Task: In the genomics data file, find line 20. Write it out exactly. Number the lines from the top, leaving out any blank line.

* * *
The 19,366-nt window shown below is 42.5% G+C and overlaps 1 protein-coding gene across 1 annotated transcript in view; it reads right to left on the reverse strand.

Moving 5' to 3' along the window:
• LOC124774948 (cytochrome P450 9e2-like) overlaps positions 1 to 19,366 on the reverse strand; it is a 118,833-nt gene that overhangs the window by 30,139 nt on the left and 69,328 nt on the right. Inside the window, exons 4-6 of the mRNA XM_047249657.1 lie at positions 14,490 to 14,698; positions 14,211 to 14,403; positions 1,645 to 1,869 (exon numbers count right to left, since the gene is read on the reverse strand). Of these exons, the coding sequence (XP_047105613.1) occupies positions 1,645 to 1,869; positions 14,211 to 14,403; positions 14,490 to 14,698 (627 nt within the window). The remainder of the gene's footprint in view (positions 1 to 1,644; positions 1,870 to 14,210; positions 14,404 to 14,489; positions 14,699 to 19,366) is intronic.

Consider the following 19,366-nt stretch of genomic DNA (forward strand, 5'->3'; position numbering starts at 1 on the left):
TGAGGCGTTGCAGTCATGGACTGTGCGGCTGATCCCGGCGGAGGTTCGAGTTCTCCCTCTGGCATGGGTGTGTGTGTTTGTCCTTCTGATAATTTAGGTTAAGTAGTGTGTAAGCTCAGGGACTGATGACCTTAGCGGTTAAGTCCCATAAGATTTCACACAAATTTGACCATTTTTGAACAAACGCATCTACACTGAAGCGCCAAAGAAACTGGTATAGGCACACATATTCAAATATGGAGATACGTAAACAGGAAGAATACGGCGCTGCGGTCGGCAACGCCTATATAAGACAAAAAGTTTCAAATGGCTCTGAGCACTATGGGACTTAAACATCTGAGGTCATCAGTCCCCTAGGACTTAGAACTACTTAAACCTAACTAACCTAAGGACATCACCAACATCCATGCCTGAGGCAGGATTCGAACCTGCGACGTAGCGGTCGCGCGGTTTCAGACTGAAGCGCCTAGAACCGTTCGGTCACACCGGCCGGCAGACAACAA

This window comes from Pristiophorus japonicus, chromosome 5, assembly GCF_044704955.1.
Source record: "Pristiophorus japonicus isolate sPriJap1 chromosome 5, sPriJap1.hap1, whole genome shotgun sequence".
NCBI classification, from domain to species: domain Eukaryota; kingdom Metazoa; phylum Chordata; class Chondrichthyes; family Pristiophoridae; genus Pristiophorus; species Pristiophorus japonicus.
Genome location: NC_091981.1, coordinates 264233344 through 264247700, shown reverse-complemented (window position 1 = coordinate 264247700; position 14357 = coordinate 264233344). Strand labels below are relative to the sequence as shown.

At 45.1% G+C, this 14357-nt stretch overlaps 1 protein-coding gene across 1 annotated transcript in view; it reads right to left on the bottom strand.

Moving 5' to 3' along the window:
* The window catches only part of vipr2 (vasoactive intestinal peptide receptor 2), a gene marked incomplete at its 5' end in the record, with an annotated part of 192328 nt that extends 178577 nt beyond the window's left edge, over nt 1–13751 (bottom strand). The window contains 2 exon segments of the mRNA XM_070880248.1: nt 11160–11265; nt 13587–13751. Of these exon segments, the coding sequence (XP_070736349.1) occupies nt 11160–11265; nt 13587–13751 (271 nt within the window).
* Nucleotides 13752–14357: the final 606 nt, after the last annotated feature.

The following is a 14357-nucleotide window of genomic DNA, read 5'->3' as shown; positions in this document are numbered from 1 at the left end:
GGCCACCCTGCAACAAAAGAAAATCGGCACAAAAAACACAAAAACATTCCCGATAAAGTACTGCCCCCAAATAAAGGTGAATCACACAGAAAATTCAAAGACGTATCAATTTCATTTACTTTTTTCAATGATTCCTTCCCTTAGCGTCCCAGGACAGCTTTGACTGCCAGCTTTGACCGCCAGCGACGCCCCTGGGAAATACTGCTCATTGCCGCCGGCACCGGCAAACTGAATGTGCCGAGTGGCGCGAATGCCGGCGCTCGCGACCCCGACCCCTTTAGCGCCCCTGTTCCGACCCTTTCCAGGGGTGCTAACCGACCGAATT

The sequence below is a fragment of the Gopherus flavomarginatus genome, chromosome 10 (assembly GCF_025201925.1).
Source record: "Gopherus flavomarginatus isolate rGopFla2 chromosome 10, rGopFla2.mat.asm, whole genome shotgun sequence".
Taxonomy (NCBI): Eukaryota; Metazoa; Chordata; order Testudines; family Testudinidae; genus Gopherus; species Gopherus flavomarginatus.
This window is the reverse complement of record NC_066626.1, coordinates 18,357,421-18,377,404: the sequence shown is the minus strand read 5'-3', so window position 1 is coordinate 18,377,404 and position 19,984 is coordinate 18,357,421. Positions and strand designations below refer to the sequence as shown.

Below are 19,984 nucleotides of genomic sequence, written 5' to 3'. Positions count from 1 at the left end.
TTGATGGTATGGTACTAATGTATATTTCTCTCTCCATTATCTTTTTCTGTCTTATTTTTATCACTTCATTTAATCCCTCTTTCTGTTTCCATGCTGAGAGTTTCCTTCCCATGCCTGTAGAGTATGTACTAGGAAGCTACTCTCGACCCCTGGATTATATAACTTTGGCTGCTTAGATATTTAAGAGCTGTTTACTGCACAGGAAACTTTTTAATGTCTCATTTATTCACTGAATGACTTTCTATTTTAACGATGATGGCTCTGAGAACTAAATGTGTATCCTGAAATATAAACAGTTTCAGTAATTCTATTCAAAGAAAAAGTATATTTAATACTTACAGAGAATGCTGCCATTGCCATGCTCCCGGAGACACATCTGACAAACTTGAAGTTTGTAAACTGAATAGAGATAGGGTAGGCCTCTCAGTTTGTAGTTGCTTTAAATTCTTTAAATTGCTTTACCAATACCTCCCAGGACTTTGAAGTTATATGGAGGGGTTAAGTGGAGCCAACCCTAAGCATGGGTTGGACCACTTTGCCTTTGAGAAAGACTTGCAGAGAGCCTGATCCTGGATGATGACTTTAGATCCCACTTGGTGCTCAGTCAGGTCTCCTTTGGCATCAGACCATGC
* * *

Below are 19,984 nucleotides of genomic sequence, written 5' to 3'. Positions count from 1 at the left end.